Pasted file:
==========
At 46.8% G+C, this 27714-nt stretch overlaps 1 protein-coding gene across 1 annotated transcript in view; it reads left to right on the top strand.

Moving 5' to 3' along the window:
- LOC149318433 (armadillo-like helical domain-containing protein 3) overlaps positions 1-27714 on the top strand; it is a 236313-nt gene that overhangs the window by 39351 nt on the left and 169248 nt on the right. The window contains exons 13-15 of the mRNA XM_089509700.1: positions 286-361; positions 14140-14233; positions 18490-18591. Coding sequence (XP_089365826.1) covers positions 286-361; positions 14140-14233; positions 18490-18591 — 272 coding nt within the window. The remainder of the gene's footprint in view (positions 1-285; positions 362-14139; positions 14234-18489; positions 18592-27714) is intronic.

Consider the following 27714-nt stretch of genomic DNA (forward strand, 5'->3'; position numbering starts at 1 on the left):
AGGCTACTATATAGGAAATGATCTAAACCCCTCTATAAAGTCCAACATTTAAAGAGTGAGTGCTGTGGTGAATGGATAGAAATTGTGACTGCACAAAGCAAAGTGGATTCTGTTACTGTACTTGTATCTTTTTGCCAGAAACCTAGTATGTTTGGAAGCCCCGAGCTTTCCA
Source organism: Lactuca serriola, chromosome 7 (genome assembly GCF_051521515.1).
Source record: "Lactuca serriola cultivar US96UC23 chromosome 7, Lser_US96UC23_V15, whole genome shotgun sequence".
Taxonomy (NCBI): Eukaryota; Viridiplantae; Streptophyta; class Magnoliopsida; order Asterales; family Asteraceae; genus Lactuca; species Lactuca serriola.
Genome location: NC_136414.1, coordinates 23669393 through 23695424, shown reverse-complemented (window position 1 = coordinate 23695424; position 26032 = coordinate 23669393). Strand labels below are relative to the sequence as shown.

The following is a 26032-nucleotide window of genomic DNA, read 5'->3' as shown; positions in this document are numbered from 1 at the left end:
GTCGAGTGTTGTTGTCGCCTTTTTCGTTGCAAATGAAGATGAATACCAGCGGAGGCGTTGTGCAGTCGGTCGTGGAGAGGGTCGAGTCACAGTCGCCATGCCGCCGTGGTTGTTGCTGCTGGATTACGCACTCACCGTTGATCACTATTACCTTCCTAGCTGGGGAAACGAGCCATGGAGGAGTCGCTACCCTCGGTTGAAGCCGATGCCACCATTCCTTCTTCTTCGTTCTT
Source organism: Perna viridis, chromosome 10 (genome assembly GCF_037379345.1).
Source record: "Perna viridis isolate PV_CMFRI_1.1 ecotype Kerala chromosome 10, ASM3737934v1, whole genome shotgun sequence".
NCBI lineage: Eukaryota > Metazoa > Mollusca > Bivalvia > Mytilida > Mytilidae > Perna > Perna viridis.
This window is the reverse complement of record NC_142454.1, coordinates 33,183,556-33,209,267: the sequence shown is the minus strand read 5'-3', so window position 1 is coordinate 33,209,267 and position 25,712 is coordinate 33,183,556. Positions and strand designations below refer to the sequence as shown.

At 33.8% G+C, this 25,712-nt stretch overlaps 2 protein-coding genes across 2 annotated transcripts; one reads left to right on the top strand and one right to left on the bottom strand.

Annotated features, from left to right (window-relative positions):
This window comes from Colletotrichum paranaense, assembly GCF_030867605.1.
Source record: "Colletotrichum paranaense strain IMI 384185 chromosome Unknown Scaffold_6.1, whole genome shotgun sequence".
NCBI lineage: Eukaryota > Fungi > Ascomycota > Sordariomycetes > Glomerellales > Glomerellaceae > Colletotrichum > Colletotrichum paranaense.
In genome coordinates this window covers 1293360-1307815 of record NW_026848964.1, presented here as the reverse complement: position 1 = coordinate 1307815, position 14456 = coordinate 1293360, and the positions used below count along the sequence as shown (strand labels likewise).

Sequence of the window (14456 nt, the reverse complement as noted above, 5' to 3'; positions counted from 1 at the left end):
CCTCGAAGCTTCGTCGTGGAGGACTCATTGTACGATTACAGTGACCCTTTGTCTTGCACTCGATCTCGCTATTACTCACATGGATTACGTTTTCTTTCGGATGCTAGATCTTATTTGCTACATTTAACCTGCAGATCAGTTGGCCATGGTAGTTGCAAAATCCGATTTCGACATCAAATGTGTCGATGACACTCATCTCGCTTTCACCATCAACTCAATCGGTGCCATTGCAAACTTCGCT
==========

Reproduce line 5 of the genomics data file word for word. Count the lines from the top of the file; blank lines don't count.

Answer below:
AGGCTACTATATAGGAAATGATCTAAACCCCTCTATAAAGTCCAACATTTAAAGAGTGAGTGCTGTGGTGAATGGATAGAAATTGTGACTGCACAAAGCAAAGTGGATTCTGTTACTGTACTTGTATCTTTTTGCCAGAAACCTAGTATGTTTGGAAGCCCCGAGCTTTCCA